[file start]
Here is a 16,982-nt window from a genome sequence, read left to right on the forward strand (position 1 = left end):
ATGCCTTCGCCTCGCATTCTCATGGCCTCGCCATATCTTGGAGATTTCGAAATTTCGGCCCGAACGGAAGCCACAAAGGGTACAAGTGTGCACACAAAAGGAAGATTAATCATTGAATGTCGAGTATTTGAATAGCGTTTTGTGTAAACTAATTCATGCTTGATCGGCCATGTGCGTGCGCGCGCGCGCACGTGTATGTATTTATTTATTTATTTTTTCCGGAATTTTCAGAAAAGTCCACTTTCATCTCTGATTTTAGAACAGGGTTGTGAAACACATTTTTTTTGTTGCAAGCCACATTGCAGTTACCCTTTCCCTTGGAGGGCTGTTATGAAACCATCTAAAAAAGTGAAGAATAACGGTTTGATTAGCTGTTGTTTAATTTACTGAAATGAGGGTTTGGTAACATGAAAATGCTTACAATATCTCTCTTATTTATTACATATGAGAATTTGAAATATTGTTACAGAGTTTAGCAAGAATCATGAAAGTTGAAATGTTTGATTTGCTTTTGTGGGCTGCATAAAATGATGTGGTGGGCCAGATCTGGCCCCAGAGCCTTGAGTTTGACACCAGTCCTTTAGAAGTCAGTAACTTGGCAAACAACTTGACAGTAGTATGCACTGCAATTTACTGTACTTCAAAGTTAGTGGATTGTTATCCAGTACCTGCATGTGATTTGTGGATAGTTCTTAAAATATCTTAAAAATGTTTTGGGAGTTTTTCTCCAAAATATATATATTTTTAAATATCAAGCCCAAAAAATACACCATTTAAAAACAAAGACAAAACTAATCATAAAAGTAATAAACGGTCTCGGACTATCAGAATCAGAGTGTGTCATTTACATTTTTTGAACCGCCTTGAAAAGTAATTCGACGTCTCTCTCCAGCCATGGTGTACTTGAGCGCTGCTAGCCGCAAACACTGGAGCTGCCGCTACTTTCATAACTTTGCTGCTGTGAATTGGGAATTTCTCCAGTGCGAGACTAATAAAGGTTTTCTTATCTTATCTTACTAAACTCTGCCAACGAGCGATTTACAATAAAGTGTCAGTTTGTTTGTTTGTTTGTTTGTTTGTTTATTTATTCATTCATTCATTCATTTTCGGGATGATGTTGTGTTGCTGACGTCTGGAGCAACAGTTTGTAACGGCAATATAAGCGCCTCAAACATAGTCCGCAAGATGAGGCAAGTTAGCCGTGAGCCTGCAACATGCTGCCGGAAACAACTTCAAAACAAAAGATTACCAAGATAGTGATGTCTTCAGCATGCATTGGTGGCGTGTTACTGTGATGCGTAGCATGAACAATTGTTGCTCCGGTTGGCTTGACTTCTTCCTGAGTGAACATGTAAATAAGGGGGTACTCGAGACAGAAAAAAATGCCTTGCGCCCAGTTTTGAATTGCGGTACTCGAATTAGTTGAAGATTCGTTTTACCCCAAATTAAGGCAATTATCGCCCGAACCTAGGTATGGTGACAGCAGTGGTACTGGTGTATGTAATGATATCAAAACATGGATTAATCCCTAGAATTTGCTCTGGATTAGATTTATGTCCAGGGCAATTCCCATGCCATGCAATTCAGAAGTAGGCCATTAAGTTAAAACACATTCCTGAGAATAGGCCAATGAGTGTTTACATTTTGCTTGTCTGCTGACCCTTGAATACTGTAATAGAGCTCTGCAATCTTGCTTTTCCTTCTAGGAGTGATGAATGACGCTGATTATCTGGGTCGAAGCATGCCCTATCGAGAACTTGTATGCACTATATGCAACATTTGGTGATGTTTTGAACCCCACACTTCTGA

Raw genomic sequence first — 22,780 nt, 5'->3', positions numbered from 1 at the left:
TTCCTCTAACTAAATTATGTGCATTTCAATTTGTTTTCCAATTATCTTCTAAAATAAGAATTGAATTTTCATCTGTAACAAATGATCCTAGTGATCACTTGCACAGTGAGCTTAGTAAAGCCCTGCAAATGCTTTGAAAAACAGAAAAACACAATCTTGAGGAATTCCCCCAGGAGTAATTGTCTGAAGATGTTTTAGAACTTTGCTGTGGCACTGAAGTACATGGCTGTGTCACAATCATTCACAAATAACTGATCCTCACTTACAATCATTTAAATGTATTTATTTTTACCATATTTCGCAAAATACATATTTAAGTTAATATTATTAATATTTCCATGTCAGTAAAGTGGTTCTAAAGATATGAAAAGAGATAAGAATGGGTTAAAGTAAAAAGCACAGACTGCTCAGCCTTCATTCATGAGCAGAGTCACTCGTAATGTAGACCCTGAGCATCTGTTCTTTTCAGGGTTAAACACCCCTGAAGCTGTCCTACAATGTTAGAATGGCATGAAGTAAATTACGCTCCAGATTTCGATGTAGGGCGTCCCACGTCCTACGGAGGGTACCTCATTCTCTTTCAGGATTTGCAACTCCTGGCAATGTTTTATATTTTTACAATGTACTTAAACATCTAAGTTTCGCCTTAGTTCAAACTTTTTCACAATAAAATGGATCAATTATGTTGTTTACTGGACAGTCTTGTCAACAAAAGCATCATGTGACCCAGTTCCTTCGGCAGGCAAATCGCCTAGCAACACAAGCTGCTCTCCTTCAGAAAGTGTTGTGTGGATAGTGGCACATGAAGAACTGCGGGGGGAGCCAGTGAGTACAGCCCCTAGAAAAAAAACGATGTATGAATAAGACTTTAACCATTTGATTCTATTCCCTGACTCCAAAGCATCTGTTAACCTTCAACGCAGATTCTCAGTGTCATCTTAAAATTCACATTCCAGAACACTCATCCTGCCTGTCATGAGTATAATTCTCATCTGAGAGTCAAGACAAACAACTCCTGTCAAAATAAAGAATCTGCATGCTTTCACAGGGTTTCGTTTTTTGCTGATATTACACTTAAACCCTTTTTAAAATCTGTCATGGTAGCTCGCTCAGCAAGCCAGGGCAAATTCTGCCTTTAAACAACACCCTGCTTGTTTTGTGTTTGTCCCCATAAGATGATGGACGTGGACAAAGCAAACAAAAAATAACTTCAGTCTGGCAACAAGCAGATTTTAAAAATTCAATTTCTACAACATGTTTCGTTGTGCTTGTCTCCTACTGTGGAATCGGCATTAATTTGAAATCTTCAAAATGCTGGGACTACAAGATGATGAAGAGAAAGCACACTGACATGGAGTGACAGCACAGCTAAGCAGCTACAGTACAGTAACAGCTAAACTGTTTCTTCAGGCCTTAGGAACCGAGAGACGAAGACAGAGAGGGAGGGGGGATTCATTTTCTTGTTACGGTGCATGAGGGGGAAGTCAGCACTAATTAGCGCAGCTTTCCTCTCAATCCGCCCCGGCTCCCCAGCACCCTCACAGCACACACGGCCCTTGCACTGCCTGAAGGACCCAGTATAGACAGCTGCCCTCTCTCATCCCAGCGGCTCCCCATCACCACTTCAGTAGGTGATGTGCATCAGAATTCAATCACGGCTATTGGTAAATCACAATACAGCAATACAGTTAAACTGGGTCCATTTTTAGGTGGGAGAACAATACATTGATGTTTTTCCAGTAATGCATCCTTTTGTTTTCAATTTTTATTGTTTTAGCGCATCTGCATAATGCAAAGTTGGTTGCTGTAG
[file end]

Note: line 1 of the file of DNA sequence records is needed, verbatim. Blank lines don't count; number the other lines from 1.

Here is a 16,982-nt window from a genome sequence, read left to right on the forward strand (position 1 = left end):